Bar Mitz-vah is made of two words: “bar” (son) and “mitzvah” (law, commandment). Literally, it means “son of commandment.” “Bar” is mostly an Aramaic word, but it appears once in the Old Testament Hebrew text:
“What, my son? and what, the son of my womb? and what, son of my vows?”
As such, it qualifies as a valid Hebrew word.
Bar Mitz-vah is the religious ceremony of initiation that makes a 13-year-old Jewish boy capable of and accountable to following the commandments in the Torah. After the initiation ceremony, the Jewish boy is regarded as ready and liable to observe religious precepts and is eligible to take part in public worship. Traditionally, the father of the bar mitzvah boy gives thanks to God that he is no longer punished for the child’s sins.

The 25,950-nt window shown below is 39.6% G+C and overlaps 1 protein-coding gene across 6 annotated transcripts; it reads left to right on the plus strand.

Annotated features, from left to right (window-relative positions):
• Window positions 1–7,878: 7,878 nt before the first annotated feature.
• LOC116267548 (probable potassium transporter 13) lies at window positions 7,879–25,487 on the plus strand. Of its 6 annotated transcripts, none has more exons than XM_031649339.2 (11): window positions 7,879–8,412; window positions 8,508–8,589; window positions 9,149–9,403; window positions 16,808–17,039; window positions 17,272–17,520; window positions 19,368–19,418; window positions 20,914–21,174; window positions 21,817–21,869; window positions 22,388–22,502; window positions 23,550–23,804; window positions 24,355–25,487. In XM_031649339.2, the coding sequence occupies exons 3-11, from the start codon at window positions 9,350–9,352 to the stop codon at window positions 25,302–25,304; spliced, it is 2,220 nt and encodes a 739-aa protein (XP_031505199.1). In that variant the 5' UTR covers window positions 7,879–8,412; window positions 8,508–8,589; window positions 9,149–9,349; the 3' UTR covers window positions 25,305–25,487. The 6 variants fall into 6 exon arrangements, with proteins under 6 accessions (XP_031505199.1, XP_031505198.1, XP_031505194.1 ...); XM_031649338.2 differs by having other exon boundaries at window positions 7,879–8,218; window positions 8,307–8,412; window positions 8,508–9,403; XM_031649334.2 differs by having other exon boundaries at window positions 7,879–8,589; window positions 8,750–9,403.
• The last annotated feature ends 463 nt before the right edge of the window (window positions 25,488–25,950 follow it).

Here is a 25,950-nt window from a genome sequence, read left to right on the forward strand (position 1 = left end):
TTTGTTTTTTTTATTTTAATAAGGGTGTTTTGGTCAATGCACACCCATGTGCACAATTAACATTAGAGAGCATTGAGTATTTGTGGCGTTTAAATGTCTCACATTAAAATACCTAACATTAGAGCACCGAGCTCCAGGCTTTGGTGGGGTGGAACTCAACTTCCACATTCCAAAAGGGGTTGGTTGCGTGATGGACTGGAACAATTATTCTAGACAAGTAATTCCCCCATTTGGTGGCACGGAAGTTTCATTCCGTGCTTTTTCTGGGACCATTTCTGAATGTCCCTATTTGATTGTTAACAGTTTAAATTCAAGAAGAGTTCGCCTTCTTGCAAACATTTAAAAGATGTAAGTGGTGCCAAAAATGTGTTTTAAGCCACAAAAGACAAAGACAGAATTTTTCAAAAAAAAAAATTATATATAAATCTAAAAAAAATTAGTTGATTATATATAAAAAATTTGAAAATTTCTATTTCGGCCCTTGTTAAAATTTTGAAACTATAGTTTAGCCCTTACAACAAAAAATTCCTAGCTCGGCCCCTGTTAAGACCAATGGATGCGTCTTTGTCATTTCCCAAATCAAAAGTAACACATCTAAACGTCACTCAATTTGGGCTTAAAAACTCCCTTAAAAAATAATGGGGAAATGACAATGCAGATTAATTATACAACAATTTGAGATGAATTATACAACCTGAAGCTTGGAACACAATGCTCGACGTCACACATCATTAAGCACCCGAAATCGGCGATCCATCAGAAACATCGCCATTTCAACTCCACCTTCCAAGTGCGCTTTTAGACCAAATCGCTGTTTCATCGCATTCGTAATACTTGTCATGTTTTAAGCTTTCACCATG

A similar ceremony is also celebrated for girls and is called Bat mitz-vah. Literally, “daughter of commandment.” Girls, however, do not have the same burden of the law as boys do.
“Bar” appears 41 times In the New Testament and always as a part of a name. It was common to name people as son-of-their-father. Similarly, it is the “-son” suffixes in English and European names such as Johnson, Richardson etc.
We see “bar” in many Hebrew names in the New Testament: Simon Bar Jonah, Matthew 16:17; Bar-Aba, which was converted to Barabbas, Matthew 27:16; Bar-Talmai, which was converted to Bartholomew, Mark 3:18; Bar-Shaba, which was also converted to Barabbas, The Acts 1:23; and Bar-Naba (which means a son of a prophet). This name was converted to Barnabas to make it sound Greek. Acts 1:23.